Finally, AG Trstenjak suggests that the ECJ should disapprove of a Tiroler rule restricting access of trucks weighing more than 7,5 tonnes to the Inntal autobahn if they carry certain goods, on the grounds that it is a non-justified restriction of the free movement of goods. Austrian concerns about NO2 emissions failed to convince her. Commission v. Austria (NL, DE, FR)

In State Aid law, two appeals were dismissed. In Kahla v. Commission(1st chamber), the appellant raised issues of legal certainty and legitimate expectations, and in AceaElectrabel v. Commission (2nd chamber), there was a bit of a messy situation with regards to the relevant "economic unit" that received the aid in question.

Also in State Aid law, but in the 3rd chamber, the appeal in Athinaïki Techniki v. Commission was upheld. The sequence there was that the Commission declined to investigate further, the CFI said that wasn't a decision, the ECJ said that it was, the Commission re-opened the dossier, the CFI said there was nothing to litigate over anymore, and now the ECJ,agreeing with AG Bot, disagrees. The Commission is not allowed to persist in its illegal failure to act while it investigates.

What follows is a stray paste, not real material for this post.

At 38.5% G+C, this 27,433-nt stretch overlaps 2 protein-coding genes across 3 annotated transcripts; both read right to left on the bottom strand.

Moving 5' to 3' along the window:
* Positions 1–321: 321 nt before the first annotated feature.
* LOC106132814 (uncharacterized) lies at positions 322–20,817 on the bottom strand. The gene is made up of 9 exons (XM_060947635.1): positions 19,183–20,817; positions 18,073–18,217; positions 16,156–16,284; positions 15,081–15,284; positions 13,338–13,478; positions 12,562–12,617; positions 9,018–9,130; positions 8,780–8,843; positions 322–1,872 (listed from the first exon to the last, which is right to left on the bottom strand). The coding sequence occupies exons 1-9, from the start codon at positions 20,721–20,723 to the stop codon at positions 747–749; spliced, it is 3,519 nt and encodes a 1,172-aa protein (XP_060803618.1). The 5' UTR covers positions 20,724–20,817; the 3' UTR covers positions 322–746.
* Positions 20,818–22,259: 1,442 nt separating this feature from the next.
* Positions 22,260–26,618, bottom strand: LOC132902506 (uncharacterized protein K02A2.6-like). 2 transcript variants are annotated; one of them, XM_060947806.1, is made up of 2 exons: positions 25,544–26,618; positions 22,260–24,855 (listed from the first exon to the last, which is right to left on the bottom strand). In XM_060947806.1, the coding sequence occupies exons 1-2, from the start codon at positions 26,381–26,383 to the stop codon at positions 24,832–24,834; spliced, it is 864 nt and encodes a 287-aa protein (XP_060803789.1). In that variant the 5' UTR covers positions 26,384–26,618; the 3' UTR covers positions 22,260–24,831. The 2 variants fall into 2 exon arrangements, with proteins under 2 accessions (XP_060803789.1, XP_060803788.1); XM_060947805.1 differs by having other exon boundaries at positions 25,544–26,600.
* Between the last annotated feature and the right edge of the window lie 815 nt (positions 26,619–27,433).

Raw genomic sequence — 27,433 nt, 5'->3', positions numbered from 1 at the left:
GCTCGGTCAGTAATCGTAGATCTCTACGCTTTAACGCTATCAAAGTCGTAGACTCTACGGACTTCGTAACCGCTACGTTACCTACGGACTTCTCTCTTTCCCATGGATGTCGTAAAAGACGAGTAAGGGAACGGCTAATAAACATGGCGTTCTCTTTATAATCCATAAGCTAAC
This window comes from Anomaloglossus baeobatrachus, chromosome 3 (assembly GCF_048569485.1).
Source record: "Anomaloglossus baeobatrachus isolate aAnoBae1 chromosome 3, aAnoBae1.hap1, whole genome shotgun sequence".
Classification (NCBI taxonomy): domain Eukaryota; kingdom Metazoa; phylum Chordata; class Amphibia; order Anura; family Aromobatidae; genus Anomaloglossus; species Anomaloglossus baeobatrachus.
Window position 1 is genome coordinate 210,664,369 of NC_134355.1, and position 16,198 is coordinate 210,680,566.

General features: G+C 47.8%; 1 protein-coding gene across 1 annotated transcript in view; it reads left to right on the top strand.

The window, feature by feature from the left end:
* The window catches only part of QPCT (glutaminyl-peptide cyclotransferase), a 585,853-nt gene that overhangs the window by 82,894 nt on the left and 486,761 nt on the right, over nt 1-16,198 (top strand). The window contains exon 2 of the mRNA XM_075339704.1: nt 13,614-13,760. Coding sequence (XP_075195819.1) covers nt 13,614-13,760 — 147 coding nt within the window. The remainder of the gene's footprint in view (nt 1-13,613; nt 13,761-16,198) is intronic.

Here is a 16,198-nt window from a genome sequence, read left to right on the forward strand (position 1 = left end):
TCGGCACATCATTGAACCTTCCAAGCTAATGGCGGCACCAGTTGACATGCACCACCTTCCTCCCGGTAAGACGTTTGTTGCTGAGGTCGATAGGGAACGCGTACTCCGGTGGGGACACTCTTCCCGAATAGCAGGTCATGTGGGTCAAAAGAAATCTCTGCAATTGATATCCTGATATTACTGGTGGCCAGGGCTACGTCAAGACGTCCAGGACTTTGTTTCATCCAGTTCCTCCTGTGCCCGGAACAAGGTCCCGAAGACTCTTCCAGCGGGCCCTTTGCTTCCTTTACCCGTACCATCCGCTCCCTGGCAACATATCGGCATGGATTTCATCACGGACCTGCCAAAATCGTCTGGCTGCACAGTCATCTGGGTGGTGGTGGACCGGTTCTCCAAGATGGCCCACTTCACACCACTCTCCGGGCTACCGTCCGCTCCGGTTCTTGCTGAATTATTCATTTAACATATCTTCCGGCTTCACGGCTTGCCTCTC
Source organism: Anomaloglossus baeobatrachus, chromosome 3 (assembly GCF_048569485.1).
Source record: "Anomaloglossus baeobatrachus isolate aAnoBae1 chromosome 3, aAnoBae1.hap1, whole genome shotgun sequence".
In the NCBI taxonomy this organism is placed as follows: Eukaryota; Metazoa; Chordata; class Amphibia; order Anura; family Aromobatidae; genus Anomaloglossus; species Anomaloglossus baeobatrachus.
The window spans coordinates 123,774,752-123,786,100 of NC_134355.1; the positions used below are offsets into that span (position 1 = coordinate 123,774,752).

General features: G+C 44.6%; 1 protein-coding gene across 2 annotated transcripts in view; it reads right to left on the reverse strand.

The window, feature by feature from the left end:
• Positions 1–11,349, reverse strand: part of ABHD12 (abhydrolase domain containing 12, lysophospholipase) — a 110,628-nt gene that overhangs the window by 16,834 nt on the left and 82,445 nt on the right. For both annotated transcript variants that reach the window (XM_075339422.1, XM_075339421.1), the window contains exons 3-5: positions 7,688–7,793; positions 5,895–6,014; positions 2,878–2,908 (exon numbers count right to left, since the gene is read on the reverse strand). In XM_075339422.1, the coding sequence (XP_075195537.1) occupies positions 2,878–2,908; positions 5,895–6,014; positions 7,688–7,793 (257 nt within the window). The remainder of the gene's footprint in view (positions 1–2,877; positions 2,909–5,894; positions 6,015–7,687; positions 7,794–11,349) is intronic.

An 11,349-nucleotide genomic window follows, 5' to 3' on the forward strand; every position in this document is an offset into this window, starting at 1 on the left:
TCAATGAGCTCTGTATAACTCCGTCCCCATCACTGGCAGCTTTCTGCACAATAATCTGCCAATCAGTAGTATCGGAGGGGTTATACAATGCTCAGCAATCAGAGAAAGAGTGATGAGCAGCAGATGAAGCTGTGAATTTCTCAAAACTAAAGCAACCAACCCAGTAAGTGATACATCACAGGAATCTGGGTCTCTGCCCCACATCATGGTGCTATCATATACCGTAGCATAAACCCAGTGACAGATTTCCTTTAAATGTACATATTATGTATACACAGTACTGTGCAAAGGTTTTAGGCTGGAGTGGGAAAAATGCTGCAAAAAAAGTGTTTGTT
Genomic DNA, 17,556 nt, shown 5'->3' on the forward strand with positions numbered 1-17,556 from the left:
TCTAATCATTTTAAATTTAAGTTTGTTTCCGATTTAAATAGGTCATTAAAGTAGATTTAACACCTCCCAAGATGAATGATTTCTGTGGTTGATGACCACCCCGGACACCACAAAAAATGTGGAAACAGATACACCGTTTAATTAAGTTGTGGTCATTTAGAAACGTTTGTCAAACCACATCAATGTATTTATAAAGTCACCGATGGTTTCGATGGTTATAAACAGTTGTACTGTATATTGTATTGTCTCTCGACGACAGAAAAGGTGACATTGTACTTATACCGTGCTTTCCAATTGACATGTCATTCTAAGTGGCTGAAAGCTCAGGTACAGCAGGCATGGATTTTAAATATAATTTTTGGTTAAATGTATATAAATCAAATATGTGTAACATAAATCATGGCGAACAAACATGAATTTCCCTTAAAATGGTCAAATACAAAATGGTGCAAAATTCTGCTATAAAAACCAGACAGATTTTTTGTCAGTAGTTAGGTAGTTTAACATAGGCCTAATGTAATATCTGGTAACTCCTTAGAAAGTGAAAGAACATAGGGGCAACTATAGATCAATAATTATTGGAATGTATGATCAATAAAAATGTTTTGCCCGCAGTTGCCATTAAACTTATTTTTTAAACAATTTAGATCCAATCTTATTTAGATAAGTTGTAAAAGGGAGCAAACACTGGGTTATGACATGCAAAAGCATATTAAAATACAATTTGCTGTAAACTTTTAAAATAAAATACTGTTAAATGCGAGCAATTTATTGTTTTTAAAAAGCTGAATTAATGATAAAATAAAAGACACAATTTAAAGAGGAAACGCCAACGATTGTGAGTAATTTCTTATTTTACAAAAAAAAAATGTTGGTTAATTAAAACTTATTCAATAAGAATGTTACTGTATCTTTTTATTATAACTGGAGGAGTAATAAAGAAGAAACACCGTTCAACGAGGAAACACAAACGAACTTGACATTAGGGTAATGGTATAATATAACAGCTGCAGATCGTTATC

In Seydaland v. BVVG, the 1st chamber approved of a German Federal law setting rules for the valuation of land for privatisation purposes. An earlier version of this law had run into trouble with the Commission in the 1990s. The new rule is now held to sufficiently approximate the fair market value of the land.

In a final piece of State Aid news, the General Court upheld the Commission's decision that certain aspect of the financing of the Dutch NOS were contrary to Community law. The NOS now has to pay back € 76 million. Netherlands and NOS v. Commission (NL, DE, FR) Cf.

In Competition Law, a private litigant (go Courage v. Creehan!) wants access to a leniency application, but AG Mazák says they can't have it. That sounds quite obviouslyright. Pfleiderer v. Bundeskartellamt.